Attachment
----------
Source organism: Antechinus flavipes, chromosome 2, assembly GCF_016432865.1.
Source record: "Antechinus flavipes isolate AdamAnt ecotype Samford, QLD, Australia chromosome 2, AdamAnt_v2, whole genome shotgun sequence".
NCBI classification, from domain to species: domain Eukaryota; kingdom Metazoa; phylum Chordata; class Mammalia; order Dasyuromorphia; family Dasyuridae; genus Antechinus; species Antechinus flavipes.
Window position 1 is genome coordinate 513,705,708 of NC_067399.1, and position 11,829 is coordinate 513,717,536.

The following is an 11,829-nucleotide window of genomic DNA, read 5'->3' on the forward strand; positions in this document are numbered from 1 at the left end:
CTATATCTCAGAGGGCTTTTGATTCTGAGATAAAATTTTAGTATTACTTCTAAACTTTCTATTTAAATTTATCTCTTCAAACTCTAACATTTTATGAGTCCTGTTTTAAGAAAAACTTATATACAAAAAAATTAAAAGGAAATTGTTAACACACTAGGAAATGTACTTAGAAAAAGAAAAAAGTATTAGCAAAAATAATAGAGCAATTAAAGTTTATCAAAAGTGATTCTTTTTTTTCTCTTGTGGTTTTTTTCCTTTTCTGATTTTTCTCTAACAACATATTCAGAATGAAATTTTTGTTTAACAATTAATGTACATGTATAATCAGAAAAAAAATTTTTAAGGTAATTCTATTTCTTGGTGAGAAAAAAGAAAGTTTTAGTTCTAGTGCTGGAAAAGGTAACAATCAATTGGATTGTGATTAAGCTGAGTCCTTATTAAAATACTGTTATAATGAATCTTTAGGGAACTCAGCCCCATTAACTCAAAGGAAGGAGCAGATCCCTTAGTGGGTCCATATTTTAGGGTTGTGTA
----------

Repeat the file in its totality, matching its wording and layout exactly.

Source organism: Antechinus flavipes, chromosome 2, assembly GCF_016432865.1.
Source record: "Antechinus flavipes isolate AdamAnt ecotype Samford, QLD, Australia chromosome 2, AdamAnt_v2, whole genome shotgun sequence".
NCBI classification, from domain to species: domain Eukaryota; kingdom Metazoa; phylum Chordata; class Mammalia; order Dasyuromorphia; family Dasyuridae; genus Antechinus; species Antechinus flavipes.
Window position 1 is genome coordinate 513,705,708 of NC_067399.1, and position 11,829 is coordinate 513,717,536.

The following is an 11,829-nucleotide window of genomic DNA, read 5'->3' on the forward strand; positions in this document are numbered from 1 at the left end:
CTATATCTCAGAGGGCTTTTGATTCTGAGATAAAATTTTAGTATTACTTCTAAACTTTCTATTTAAATTTATCTCTTCAAACTCTAACATTTTATGAGTCCTGTTTTAAGAAAAACTTATATACAAAAAAATTAAAAGGAAATTGTTAACACACTAGGAAATGTACTTAGAAAAAGAAAAAAGTATTAGCAAAAATAATAGAGCAATTAAAGTTTATCAAAAGTGATTCTTTTTTTTCTCTTGTGGTTTTTTTCCTTTTCTGATTTTTCTCTAACAACATATTCAGAATGAAATTTTTGTTTAACAATTAATGTACATGTATAATCAGAAAAAAAATTTTTAAGGTAATTCTATTTCTTGGTGAGAAAAAAGAAAGTTTTAGTTCTAGTGCTGGAAAAGGTAACAATCAATTGGATTGTGATTAAGCTGAGTCCTTATTAAAATACTGTTATAATGAATCTTTAGGGAACTCAGCCCCATTAACTCAAAGGAAGGAGCAGATCCCTTAGTGGGTCCATATTTTAGGGTTGTGTA